When composing music, or anything else, it’s almost impossible not to be influenced by your environment. Indeed, in some cases musicians go out of their way to take inspiration from their surroundings – think about Kraftwerk’s synthesized reflections of the infrastructure around them, or how the Stooges supposedly increased the volume and harshness of their sound to imitate the clanking industry of their native Detroit. Or, to put it another way, how could a band as brash, crass and plastic as The Killers have come from anywhere but Las Vegas?
Emika, whose 2011 debut album was one of the most sonically captivating albums of that year, also produces music that carries a distinctive imprint of its environment. Well, two environments actually: Bristol, where she lived while studying creative music technology, and Berlin, where she ‘found herself’ post-graduation.
The essence of these locations is clearly audible in her work. The wall-wobbling levels of bass match those you can hear thundering out of Bristol basements on any given night, while the urbanised melancholy that imbues her work has parallels in that of Bristolian icons like Portishead and Burial. Elsewhere, the clinical attention to detail and ability to make something that sounds huge yet sparse owes something to similar characteristics found in Berlin’s techno scene.
Indeed, it was the German capital’s legendary Berghain club that provided the last piece of the puzzle for Emika. After accidentally knocking the needle off a record while collecting her jacket, she found herself stunned as she listened to the resonant vibrations slowly reverberating through the gigantic building (oblivious to the angry glares of her fellow clubbers). Transfixed by the richness of the sound, she went on to record different parts of the Berghain, which were then used as the building blocks for a compilation to celebrate the club’s fifth birthday.
Her own composition ‘Cooling Room’ was one of those featured, while you can also (just about) hear the sleazy creak of the club’s notorious sex swings at the end of her song ‘Be My Guest’. Indeed, she explained an important distinction between herself and many of her peers in an interview with The Quietus: “I don’t really understand why electronic music has to always be ‘tracks’, and has to always be sound effects…there can be so many possibilities of what makes people dance or not dance…and there are so many things you can do with music and sound”.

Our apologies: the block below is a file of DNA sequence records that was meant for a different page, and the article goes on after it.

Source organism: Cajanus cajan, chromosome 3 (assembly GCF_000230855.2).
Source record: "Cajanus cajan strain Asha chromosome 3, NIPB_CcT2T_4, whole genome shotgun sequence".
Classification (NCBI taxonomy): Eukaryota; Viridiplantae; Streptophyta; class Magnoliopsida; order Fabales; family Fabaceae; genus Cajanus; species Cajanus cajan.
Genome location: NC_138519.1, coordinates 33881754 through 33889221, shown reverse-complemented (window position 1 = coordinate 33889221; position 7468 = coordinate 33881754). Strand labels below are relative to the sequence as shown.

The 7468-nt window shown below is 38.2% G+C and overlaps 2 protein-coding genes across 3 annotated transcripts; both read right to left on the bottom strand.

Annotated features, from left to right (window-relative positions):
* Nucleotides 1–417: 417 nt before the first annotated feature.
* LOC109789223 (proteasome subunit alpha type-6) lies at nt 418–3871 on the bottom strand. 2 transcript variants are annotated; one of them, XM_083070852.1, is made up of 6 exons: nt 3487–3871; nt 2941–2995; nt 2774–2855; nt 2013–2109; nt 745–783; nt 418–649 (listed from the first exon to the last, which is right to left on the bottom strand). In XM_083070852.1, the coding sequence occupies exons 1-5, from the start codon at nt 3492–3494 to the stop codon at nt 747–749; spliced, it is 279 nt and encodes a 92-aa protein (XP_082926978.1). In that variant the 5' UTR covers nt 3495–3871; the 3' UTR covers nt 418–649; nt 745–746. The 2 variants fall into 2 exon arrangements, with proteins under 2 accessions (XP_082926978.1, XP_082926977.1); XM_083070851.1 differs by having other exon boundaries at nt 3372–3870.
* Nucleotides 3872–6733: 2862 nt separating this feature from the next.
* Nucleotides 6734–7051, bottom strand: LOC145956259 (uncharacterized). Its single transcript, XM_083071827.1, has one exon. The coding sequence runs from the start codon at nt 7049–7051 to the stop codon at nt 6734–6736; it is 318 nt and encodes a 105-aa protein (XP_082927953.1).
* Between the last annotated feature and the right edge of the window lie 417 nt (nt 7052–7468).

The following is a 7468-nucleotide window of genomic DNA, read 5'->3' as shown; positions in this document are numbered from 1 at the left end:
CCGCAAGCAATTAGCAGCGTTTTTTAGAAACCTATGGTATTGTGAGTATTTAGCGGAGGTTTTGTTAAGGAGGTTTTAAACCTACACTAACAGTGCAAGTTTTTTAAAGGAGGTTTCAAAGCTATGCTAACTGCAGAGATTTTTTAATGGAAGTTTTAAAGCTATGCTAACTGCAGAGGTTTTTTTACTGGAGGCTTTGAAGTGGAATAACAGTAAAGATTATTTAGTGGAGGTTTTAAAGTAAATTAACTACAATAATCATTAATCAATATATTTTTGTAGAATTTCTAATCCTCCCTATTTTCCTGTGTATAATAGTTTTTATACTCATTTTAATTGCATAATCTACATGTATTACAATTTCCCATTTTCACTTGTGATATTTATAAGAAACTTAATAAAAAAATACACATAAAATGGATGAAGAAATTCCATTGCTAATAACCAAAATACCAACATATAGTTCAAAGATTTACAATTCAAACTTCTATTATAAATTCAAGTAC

She demonstrated exactly what she meant on her debut album, a record of incredible depth and imagination that managed to sound both sensual and austere, utterly spacious and yet crammed with ideas. Her new album, ‘Dva’, will hopefully provide those same enticing contradictions, and the early signs are that it could be even better.
Indeed, from the digital dub elements of lead single ‘Searching’ to the Teutonic delivery of ‘She Beats’, via the gigantic bassline that she wields like a bloody great big battleaxe on ‘Sing To Me’, it’s clear she’s still thoroughly in control of her art; and that’s before you even get to her James Blake-esque take on Chris Isaak’s ‘Wicked Game’, a song which few would dare to cover.
Few people would fancy supporting Amon Tobin on his ISAM tour either, considering the main event is one of the most eye-popping extravaganza’s in electronic music, making Kraftwerk’s recent 3D shows look like they were created on a malfunctioning Atari ST. Emika’s understated, slower-paced and generally much more minimal (though no less loud) live performances couldn’t be more different than the Brazilian’s, but yet his audience seemed hugely receptive to her music regardless.
You imagine this is down to both artists having an extraordinary dedication to the sounds they produce. But while Tobin is definitely a creator of tracks – and mental, meandering, disjointed tracks at that – Emika crafts her experiments into songs of sinister beauty that few would be capable of imitating. Bristol and Berlin may have shaped her sound, but you suspect hers is a talent that would have bloomed wherever it took route…